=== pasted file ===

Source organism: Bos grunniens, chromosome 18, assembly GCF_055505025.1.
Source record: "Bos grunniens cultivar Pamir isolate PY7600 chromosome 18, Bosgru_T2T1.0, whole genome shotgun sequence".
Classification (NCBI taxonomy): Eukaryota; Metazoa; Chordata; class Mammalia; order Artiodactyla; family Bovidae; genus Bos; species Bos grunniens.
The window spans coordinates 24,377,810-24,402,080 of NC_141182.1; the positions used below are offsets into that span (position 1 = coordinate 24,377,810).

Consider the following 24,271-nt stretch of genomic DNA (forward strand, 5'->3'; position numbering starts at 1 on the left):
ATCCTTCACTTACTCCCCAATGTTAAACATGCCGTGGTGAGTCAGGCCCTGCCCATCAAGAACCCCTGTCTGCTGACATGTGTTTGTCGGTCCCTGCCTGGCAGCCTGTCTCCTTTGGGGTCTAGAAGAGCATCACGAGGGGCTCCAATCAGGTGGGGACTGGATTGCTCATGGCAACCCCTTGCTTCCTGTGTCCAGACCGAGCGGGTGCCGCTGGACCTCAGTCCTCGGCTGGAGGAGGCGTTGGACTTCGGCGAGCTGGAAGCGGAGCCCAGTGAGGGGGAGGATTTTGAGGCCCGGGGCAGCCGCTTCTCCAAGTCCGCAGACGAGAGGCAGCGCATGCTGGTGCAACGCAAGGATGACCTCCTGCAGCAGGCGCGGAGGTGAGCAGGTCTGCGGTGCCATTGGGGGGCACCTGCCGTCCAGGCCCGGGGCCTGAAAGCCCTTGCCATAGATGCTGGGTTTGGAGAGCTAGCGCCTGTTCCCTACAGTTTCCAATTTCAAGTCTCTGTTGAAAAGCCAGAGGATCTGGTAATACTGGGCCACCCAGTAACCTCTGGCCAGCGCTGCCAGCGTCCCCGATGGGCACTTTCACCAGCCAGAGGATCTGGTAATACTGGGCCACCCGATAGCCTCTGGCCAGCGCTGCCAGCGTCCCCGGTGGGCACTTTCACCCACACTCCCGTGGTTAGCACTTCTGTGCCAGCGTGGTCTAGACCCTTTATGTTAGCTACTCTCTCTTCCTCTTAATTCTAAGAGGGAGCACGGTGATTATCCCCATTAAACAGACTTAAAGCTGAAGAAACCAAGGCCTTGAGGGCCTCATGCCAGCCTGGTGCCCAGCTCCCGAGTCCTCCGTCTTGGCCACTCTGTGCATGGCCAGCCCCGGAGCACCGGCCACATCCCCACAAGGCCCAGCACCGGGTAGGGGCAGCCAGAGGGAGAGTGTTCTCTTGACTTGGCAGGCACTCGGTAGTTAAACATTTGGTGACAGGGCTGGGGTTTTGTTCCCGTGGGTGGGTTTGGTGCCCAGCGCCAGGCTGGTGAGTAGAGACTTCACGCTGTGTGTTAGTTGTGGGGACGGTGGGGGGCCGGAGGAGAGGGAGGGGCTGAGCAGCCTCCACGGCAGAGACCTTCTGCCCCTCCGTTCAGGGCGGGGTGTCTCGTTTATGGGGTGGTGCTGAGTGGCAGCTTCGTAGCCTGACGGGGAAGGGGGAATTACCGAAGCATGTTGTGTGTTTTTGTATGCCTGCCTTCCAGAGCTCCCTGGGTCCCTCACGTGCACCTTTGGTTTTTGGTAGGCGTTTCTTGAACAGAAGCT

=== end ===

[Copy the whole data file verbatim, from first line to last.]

Source organism: Bos grunniens, chromosome 18, assembly GCF_055505025.1.
Source record: "Bos grunniens cultivar Pamir isolate PY7600 chromosome 18, Bosgru_T2T1.0, whole genome shotgun sequence".
Classification (NCBI taxonomy): Eukaryota; Metazoa; Chordata; class Mammalia; order Artiodactyla; family Bovidae; genus Bos; species Bos grunniens.
The window spans coordinates 24,377,810-24,402,080 of NC_141182.1; the positions used below are offsets into that span (position 1 = coordinate 24,377,810).

Consider the following 24,271-nt stretch of genomic DNA (forward strand, 5'->3'; position numbering starts at 1 on the left):
ATCCTTCACTTACTCCCCAATGTTAAACATGCCGTGGTGAGTCAGGCCCTGCCCATCAAGAACCCCTGTCTGCTGACATGTGTTTGTCGGTCCCTGCCTGGCAGCCTGTCTCCTTTGGGGTCTAGAAGAGCATCACGAGGGGCTCCAATCAGGTGGGGACTGGATTGCTCATGGCAACCCCTTGCTTCCTGTGTCCAGACCGAGCGGGTGCCGCTGGACCTCAGTCCTCGGCTGGAGGAGGCGTTGGACTTCGGCGAGCTGGAAGCGGAGCCCAGTGAGGGGGAGGATTTTGAGGCCCGGGGCAGCCGCTTCTCCAAGTCCGCAGACGAGAGGCAGCGCATGCTGGTGCAACGCAAGGATGACCTCCTGCAGCAGGCGCGGAGGTGAGCAGGTCTGCGGTGCCATTGGGGGGCACCTGCCGTCCAGGCCCGGGGCCTGAAAGCCCTTGCCATAGATGCTGGGTTTGGAGAGCTAGCGCCTGTTCCCTACAGTTTCCAATTTCAAGTCTCTGTTGAAAAGCCAGAGGATCTGGTAATACTGGGCCACCCAGTAACCTCTGGCCAGCGCTGCCAGCGTCCCCGATGGGCACTTTCACCAGCCAGAGGATCTGGTAATACTGGGCCACCCGATAGCCTCTGGCCAGCGCTGCCAGCGTCCCCGGTGGGCACTTTCACCCACACTCCCGTGGTTAGCACTTCTGTGCCAGCGTGGTCTAGACCCTTTATGTTAGCTACTCTCTCTTCCTCTTAATTCTAAGAGGGAGCACGGTGATTATCCCCATTAAACAGACTTAAAGCTGAAGAAACCAAGGCCTTGAGGGCCTCATGCCAGCCTGGTGCCCAGCTCCCGAGTCCTCCGTCTTGGCCACTCTGTGCATGGCCAGCCCCGGAGCACCGGCCACATCCCCACAAGGCCCAGCACCGGGTAGGGGCAGCCAGAGGGAGAGTGTTCTCTTGACTTGGCAGGCACTCGGTAGTTAAACATTTGGTGACAGGGCTGGGGTTTTGTTCCCGTGGGTGGGTTTGGTGCCCAGCGCCAGGCTGGTGAGTAGAGACTTCACGCTGTGTGTTAGTTGTGGGGACGGTGGGGGGCCGGAGGAGAGGGAGGGGCTGAGCAGCCTCCACGGCAGAGACCTTCTGCCCCTCCGTTCAGGGCGGGGTGTCTCGTTTATGGGGTGGTGCTGAGTGGCAGCTTCGTAGCCTGACGGGGAAGGGGGAATTACCGAAGCATGTTGTGTGTTTTTGTATGCCTGCCTTCCAGAGCTCCCTGGGTCCCTCACGTGCACCTTTGGTTTTTGGTAGGCGTTTCTTGAACAGAAGCT